Canon hv30 grain issue
Hello everyone. I seem to have this problem with really grainy footage while shooting with a canon hv30. I am borrowing it from a friend while i wait for my other one to get repaired. I don't notice the grain at all in both the viewfinder or the LCD screen. It shows up when I edit it in final cut pro 7. It's not light grain either. I have tried adding more light by getting clamp lights and pointing two of them towards the celling where I am. It brightens it up better, but still grain. Is there a setting on the camera somewhere? I've tried setting the camera to AV to adjust the f-stops and still grain. Outside shots are just fine unless I'm filming a shot of me in my car which I'm creating a driving scene.
The problem is automation.
I don't have an HV30, but I have an HV20 that we use as a crashcam and functionally the cameras are the same. The issue with both the 20 and 30 is that although they are actually great little cameras, there is no way to put it in a pure manual mode. So, what I'm betting (almost certain) is happening, is that your camera is automatically jacking up the gain to compensate for exposure. You need to be able to manually control that, but Canon chose to consider this a fully-automatic-so-Uncle-Murray-can-shoot-birthday-home-videos camera and left off professional functionality like manual controls.
There are, however, ways to "trick" the camera into doing what you want, including not jacking up the gain.
Here is some useful info on that....
You can also do a Google search on HV20 or HV30 "tricks" and find a bunch of other people's solutions.
Fantastic Plastic Entertainment, Inc.
I shoot only 1920 x 1080p with this camcorder and have only noticed "grain" in low level lighting situations and edit in Premiere Pro, I do not think there is a way round this. You could try Tv set speed at 1/50 or lower, aperture wide open, do not use cinema mode. Good luck. PS. use pro tape only not consumer tape.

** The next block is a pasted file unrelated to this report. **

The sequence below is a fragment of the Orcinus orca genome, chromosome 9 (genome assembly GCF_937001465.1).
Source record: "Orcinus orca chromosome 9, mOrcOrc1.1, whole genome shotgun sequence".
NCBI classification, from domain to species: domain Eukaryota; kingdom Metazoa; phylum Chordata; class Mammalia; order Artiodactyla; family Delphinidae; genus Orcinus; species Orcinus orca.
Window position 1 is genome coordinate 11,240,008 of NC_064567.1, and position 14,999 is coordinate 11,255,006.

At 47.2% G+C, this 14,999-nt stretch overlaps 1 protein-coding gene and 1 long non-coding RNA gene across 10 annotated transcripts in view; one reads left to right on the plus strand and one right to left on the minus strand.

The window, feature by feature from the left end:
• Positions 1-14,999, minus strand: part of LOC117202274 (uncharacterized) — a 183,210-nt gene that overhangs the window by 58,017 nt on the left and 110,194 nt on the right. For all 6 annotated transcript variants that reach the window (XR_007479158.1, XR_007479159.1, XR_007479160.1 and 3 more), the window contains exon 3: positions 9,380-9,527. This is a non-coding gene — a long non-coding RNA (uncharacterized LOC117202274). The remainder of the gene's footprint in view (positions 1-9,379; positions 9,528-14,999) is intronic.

Freelance Imaging & Video
[Bryce Moose] "Outside shots are just fine"
So it is not a camera malfunction, but one of lighting. Small lenses need more light. Either work outdoors or use an open window as a key light or get yourself a light kit.
That said read through the manual and make sure you are not locked into the wrong settings. I teach my students to be on P mode, press in the joystick, push down to exposure, and manually set that. But in low light conditions the cam will auto boost the gain. Keep in mind the LCD shows a brighter image than a TV monitor. If you hook up your cam to a TV and watch it live you can get a good feel for the actual recorded image. FC does not show a true image in the canvas.
The HV20-30-40 are great little cams for the price but you need to provide them with light. A good light kit will last you a lot longer than a camera. Same with good audio gear. Both don't care what format you are shooting in. And both have good resale value if you get bored or want a new kit.
One other possibility: the camera is messed up. Try the reset button to bring all back to factory defaults. Hard to tell without seeing some footage.
OSX 10.5.8; MacBookPro4,1 Intel Core 2 Duo 2.5 GHz MacPro4,1 2.66GHz 8 core 12gigs of ram. GPU: Nvidia Geoforce GT120 with Vram 512. OS X 10.6.x; Camcorders: Sony Z7U, Canon HV30/40, Sony vx2000/PD170; FCP 6 certified; write professionally for a variety of media; teach video production in L.A.